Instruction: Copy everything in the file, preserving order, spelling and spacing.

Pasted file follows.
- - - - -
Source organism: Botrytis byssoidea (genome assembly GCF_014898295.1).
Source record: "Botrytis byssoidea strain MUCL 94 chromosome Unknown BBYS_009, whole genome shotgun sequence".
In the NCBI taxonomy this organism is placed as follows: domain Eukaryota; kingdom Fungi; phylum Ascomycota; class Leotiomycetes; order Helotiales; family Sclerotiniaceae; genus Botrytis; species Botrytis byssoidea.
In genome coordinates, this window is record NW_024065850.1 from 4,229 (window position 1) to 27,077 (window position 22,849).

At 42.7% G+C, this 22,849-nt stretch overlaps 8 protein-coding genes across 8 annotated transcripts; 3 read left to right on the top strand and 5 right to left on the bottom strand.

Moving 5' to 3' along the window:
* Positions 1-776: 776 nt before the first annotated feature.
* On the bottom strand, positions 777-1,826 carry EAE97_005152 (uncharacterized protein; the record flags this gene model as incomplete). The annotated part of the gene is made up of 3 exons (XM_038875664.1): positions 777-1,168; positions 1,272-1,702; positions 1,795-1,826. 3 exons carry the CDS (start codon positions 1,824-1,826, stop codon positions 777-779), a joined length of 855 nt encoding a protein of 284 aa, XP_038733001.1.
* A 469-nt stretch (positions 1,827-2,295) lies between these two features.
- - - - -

Source organism: Botrytis byssoidea (genome assembly GCF_014898295.1).
Source record: "Botrytis byssoidea strain MUCL 94 chromosome Unknown BBYS_009, whole genome shotgun sequence".
In the NCBI taxonomy this organism is placed as follows: domain Eukaryota; kingdom Fungi; phylum Ascomycota; class Leotiomycetes; order Helotiales; family Sclerotiniaceae; genus Botrytis; species Botrytis byssoidea.
In genome coordinates, this window is record NW_024065850.1 from 4,229 (window position 1) to 27,077 (window position 22,849).

At 42.7% G+C, this 22,849-nt stretch overlaps 8 protein-coding genes across 8 annotated transcripts; 3 read left to right on the top strand and 5 right to left on the bottom strand.

Moving 5' to 3' along the window:
* Positions 1-776: 776 nt before the first annotated feature.
* On the bottom strand, positions 777-1,826 carry EAE97_005152 (uncharacterized protein; the record flags this gene model as incomplete). The annotated part of the gene is made up of 3 exons (XM_038875664.1): positions 777-1,168; positions 1,272-1,702; positions 1,795-1,826. 3 exons carry the CDS (start codon positions 1,824-1,826, stop codon positions 777-779), a joined length of 855 nt encoding a protein of 284 aa, XP_038733001.1.
* A 469-nt stretch (positions 1,827-2,295) lies between these two features.